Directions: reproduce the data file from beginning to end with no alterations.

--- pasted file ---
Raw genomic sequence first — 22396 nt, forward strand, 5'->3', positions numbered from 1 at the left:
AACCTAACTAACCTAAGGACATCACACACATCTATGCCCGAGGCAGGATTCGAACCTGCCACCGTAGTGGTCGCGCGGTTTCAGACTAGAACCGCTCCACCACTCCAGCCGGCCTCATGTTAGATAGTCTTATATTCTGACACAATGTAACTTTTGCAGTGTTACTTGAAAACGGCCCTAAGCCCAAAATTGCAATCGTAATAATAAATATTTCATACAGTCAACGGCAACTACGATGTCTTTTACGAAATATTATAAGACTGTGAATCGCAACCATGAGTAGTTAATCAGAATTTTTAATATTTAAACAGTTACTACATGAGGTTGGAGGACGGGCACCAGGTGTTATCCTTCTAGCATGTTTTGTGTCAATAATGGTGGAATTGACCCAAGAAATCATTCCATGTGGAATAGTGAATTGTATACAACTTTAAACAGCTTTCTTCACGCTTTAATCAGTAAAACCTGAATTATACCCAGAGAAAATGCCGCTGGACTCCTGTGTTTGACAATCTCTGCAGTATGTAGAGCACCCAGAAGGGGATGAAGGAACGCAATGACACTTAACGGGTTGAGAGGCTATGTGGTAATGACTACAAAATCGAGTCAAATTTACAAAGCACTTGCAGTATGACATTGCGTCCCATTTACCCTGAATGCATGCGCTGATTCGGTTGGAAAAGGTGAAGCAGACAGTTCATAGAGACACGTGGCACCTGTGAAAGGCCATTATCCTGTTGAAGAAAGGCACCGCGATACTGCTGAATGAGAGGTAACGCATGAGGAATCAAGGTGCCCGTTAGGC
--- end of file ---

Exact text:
Raw genomic sequence first — 22396 nt, forward strand, 5'->3', positions numbered from 1 at the left:
AACCTAACTAACCTAAGGACATCACACACATCTATGCCCGAGGCAGGATTCGAACCTGCCACCGTAGTGGTCGCGCGGTTTCAGACTAGAACCGCTCCACCACTCCAGCCGGCCTCATGTTAGATAGTCTTATATTCTGACACAATGTAACTTTTGCAGTGTTACTTGAAAACGGCCCTAAGCCCAAAATTGCAATCGTAATAATAAATATTTCATACAGTCAACGGCAACTACGATGTCTTTTACGAAATATTATAAGACTGTGAATCGCAACCATGAGTAGTTAATCAGAATTTTTAATATTTAAACAGTTACTACATGAGGTTGGAGGACGGGCACCAGGTGTTATCCTTCTAGCATGTTTTGTGTCAATAATGGTGGAATTGACCCAAGAAATCATTCCATGTGGAATAGTGAATTGTATACAACTTTAAACAGCTTTCTTCACGCTTTAATCAGTAAAACCTGAATTATACCCAGAGAAAATGCCGCTGGACTCCTGTGTTTGACAATCTCTGCAGTATGTAGAGCACCCAGAAGGGGATGAAGGAACGCAATGACACTTAACGGGTTGAGAGGCTATGTGGTAATGACTACAAAATCGAGTCAAATTTACAAAGCACTTGCAGTATGACATTGCGTCCCATTTACCCTGAATGCATGCGCTGATTCGGTTGGAAAAGGTGAAGCAGACAGTTCATAGAGACACGTGGCACCTGTGAAAGGCCATTATCCTGTTGAAGAAAGGCACCGCGATACTGCTGAATGAGAGGTAACGCATGAGGAATCAAGGTGCCCGTTAGGC